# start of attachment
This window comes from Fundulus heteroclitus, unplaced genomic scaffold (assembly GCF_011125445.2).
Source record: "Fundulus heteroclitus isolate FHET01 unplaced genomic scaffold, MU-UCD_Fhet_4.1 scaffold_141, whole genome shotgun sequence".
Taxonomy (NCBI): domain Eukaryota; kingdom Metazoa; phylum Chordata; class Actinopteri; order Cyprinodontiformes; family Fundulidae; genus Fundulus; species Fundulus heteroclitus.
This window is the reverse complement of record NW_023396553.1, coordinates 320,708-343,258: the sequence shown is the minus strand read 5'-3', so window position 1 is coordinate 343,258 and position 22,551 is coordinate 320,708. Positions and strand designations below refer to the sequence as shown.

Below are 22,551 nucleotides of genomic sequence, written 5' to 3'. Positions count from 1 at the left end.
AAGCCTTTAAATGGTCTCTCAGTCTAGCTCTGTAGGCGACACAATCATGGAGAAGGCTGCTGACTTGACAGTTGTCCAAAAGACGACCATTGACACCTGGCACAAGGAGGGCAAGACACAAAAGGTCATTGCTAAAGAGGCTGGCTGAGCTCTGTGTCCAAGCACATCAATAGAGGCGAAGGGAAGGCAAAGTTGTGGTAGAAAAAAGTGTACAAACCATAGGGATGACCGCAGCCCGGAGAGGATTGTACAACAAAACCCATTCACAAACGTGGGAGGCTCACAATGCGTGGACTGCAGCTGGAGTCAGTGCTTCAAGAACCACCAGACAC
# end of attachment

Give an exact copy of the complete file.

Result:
This window comes from Fundulus heteroclitus, unplaced genomic scaffold (assembly GCF_011125445.2).
Source record: "Fundulus heteroclitus isolate FHET01 unplaced genomic scaffold, MU-UCD_Fhet_4.1 scaffold_141, whole genome shotgun sequence".
Taxonomy (NCBI): domain Eukaryota; kingdom Metazoa; phylum Chordata; class Actinopteri; order Cyprinodontiformes; family Fundulidae; genus Fundulus; species Fundulus heteroclitus.
This window is the reverse complement of record NW_023396553.1, coordinates 320,708-343,258: the sequence shown is the minus strand read 5'-3', so window position 1 is coordinate 343,258 and position 22,551 is coordinate 320,708. Positions and strand designations below refer to the sequence as shown.

Below are 22,551 nucleotides of genomic sequence, written 5' to 3'. Positions count from 1 at the left end.
AAGCCTTTAAATGGTCTCTCAGTCTAGCTCTGTAGGCGACACAATCATGGAGAAGGCTGCTGACTTGACAGTTGTCCAAAAGACGACCATTGACACCTGGCACAAGGAGGGCAAGACACAAAAGGTCATTGCTAAAGAGGCTGGCTGAGCTCTGTGTCCAAGCACATCAATAGAGGCGAAGGGAAGGCAAAGTTGTGGTAGAAAAAAGTGTACAAACCATAGGGATGACCGCAGCCCGGAGAGGATTGTACAACAAAACCCATTCACAAACGTGGGAGGCTCACAATGCGTGGACTGCAGCTGGAGTCAGTGCTTCAAGAACCACCAGACAC